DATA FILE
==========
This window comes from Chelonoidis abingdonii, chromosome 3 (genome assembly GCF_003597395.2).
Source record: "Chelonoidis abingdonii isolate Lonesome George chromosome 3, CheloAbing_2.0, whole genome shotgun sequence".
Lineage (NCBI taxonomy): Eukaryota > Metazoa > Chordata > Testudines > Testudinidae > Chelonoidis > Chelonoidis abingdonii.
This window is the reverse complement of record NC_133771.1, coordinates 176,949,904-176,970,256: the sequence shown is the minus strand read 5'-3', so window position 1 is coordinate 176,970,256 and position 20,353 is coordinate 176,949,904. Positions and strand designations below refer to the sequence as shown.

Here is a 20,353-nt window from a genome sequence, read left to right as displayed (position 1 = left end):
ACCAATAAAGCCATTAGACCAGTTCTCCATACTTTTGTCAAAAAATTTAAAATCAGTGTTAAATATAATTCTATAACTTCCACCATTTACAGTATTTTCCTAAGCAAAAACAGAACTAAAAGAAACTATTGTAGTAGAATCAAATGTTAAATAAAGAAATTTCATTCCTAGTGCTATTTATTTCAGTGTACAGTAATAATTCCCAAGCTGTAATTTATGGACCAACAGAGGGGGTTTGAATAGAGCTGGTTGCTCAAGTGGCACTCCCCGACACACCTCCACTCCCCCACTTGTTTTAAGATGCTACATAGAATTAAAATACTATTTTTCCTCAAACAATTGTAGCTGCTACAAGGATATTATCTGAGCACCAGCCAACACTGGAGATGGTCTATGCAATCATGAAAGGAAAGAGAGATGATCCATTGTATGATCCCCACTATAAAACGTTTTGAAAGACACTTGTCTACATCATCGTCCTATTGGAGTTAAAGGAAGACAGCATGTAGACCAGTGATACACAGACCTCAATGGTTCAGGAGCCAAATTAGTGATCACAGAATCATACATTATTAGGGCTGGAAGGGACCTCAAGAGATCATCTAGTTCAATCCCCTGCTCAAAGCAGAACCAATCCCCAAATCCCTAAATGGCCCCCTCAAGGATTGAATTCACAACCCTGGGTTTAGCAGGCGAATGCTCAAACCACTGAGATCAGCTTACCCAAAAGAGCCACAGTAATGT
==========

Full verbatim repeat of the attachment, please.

This window comes from Chelonoidis abingdonii, chromosome 3 (genome assembly GCF_003597395.2).
Source record: "Chelonoidis abingdonii isolate Lonesome George chromosome 3, CheloAbing_2.0, whole genome shotgun sequence".
Lineage (NCBI taxonomy): Eukaryota > Metazoa > Chordata > Testudines > Testudinidae > Chelonoidis > Chelonoidis abingdonii.
This window is the reverse complement of record NC_133771.1, coordinates 176,949,904-176,970,256: the sequence shown is the minus strand read 5'-3', so window position 1 is coordinate 176,970,256 and position 20,353 is coordinate 176,949,904. Positions and strand designations below refer to the sequence as shown.

Here is a 20,353-nt window from a genome sequence, read left to right as displayed (position 1 = left end):
ACCAATAAAGCCATTAGACCAGTTCTCCATACTTTTGTCAAAAAATTTAAAATCAGTGTTAAATATAATTCTATAACTTCCACCATTTACAGTATTTTCCTAAGCAAAAACAGAACTAAAAGAAACTATTGTAGTAGAATCAAATGTTAAATAAAGAAATTTCATTCCTAGTGCTATTTATTTCAGTGTACAGTAATAATTCCCAAGCTGTAATTTATGGACCAACAGAGGGGGTTTGAATAGAGCTGGTTGCTCAAGTGGCACTCCCCGACACACCTCCACTCCCCCACTTGTTTTAAGATGCTACATAGAATTAAAATACTATTTTTCCTCAAACAATTGTAGCTGCTACAAGGATATTATCTGAGCACCAGCCAACACTGGAGATGGTCTATGCAATCATGAAAGGAAAGAGAGATGATCCATTGTATGATCCCCACTATAAAACGTTTTGAAAGACACTTGTCTACATCATCGTCCTATTGGAGTTAAAGGAAGACAGCATGTAGACCAGTGATACACAGACCTCAATGGTTCAGGAGCCAAATTAGTGATCACAGAATCATACATTATTAGGGCTGGAAGGGACCTCAAGAGATCATCTAGTTCAATCCCCTGCTCAAAGCAGAACCAATCCCCAAATCCCTAAATGGCCCCCTCAAGGATTGAATTCACAACCCTGGGTTTAGCAGGCGAATGCTCAAACCACTGAGATCAGCTTACCCAAAAGAGCCACAGTAATGT